What has the financial and tax impact of the consolidation been? At some point, in terms of the fiscal benefits of the merger, won’t the law of diminishing returns set in?
At the end of 2015, the gross annual savings at full implementation in Princeton was $3.9 million. This is an annual savings and has effectively “lowered the baseline” in the town. The result has been a slower tax growth rate than virtually all towns in Mercer County through the full implementation year of 2015. While the future is an unknown, I believe that the capital savings through shared purchases, shared real estate and the coordination of police services will continue to add significant savings compared to if the towns stayed separate. There are only diminishing returns if one ignores the original benchmark: two separate towns doing the same thing year in and year out and delivering worse service levels. That’s the real benchmark here.
What have been the chief benefits of consolidation other than the financial ones?
The biggest advantages of consolidation aren’t just the initial financial savings from the combination of departments and services. They are unified planning and a single, unified response in service delivery (police, public works) and emergency response. Unified planning allows for improved placement of development within the unified community to encourage development, manage traffic and lessen sprawl. Unified response was critical for the combined Princeton in its response to superstorm Sandy. With Sandy, we were able to marshal our resources more effectively to clear roads and coordinate communication with affected residents. With Hurricane Irene, the year before, the towns operated in a disjointed fashion with mixed results. The contrast under consolidation couldn’t have been more clear. Many of these areas also provide additional savings for the town through shared capital expenditures for public works equipment and improved coordination of real estate resources.
Traditionally, police unions have been one of the biggest impediments to consolidation efforts. What impact has the merger in Princeton had on police department wages, benefits and job security? Were there layoffs in the departments?
We were able to reduce the number of total police in the combined department, saving about $2.1 million per year. We were able to make many of the staff reductions through attrition and retirements, and based on existing state law there were not any significant changes to wages and benefits. Basically, we created a more efficient and more effective police force for our combined towns.
Your book lists a number of things the state should be doing to help facilitate municipal mergers. What are the two most important?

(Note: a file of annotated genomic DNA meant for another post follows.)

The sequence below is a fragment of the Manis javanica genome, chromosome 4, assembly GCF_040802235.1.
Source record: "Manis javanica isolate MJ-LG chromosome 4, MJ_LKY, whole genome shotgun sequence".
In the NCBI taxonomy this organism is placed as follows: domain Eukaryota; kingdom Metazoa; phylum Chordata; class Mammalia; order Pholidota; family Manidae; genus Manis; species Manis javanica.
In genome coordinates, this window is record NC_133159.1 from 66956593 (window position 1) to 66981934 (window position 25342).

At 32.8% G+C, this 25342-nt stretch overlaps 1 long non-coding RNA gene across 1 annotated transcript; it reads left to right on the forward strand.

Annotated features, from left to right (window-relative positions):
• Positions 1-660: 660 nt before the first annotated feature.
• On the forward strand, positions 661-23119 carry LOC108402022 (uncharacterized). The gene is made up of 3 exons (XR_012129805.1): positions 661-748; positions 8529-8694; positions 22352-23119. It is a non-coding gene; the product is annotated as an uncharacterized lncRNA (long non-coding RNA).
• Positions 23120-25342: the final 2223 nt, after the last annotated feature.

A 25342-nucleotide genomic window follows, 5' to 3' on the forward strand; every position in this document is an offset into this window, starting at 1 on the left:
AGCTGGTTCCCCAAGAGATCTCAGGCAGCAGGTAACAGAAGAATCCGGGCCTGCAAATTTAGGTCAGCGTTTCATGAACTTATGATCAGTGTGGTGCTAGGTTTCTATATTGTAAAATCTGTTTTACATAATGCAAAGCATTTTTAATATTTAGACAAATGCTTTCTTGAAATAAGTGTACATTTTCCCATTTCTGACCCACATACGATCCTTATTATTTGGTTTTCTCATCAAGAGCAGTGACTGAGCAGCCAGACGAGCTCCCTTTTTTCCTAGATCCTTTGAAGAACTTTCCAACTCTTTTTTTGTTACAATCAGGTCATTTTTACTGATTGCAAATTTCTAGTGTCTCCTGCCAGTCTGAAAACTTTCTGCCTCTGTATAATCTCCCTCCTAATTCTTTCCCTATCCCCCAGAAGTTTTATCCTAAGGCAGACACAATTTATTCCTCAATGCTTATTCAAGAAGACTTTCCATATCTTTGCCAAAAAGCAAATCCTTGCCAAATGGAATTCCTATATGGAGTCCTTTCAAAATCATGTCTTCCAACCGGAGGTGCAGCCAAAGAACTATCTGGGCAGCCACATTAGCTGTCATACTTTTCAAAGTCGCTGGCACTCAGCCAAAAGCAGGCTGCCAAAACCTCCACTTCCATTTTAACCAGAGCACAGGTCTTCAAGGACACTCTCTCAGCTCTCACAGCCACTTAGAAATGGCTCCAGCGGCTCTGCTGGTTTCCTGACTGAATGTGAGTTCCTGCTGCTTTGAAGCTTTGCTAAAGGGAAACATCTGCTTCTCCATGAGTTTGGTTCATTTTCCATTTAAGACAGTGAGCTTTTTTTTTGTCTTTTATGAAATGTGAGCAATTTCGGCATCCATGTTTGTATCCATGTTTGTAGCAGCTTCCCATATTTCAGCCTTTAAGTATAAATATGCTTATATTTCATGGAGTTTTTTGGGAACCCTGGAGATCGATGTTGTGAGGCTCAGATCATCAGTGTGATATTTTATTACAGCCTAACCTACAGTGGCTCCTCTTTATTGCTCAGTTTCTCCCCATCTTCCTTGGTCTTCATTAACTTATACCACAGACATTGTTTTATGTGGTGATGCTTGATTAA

We need financial incentives to encourage towns to look at shared services and consolidation. Not just a handout to fund a study, but payments in a series of phases that encourage towns to actually get through the study and implement the consolidation or shared service. New York State has a Municipal Restructuring Fund that works in this manner and it has been quite successful in getting towns moving on mergers and service sharing. Finally, we need an advisory commission appointed by the governor and working under the Department of Community Affairs to serve the citizens’ commissions that have been formed to study consolidation. This commission could serve to promote consolidation and service sharing and at the same time advise towns that have formed a commission and help them move the effort forward.
The marriage of the two Princetons has been a happy one that has benefited both partners. (Photo: Getty Images/iStockphoto)
Have you had the ear of any state lawmakers or current gubernatorial candidates about legislation that would facilitate consolidation? Are you in any way optimistic that some of those changes may take place? And do you foresee any other municipal consolidations in the state in the next decade, with or without passage of additional legislation?
The gubernatorial race has been a bit lackluster and has not given me a great deal of optimism that either will effect improvements in shared services or consolidations. Neither of the frontrunners have offered any real plan to address New Jersey’s fiscal mess — and shared services and consolidation are a part of that solution. So far, I think this race leaves the door open for an independent candidate, as it seems many voters are not happy with the current offerings.
In terms of legislation, on Thursday I was on hand to see the Assembly vote on A2921, which will add additional flexibility to consolidations in the future. This bill has had support from both Republicans and Democrats. I believe that Senate President Stephen Sweeney’s S2 bill was initially promising as it provided the commission I had discussed above with the power to force shared services and encourage consolidations. However, the legislation is so watered down now that if a town is sharing animal control, it is exempt from the commission looking at it for shared police or consolidation. We need to be honest with our residents. Significant savings come from police and public works shared services and consolidation (especially school districts). And we need elected officials who are willing to do the right thing for their community in the long term and put aside their short-term ambitions to retain control.
Chad Goerner wrote the original proposal for the two Princetons, Princeton Borough and Princeton Township, to form a consolidation and shared services study commission, and he helpd structure the process by researching Princeton’s several previous consolidation failures. Goerner is first vice president — Investments for UBS Financial Services in Princeton.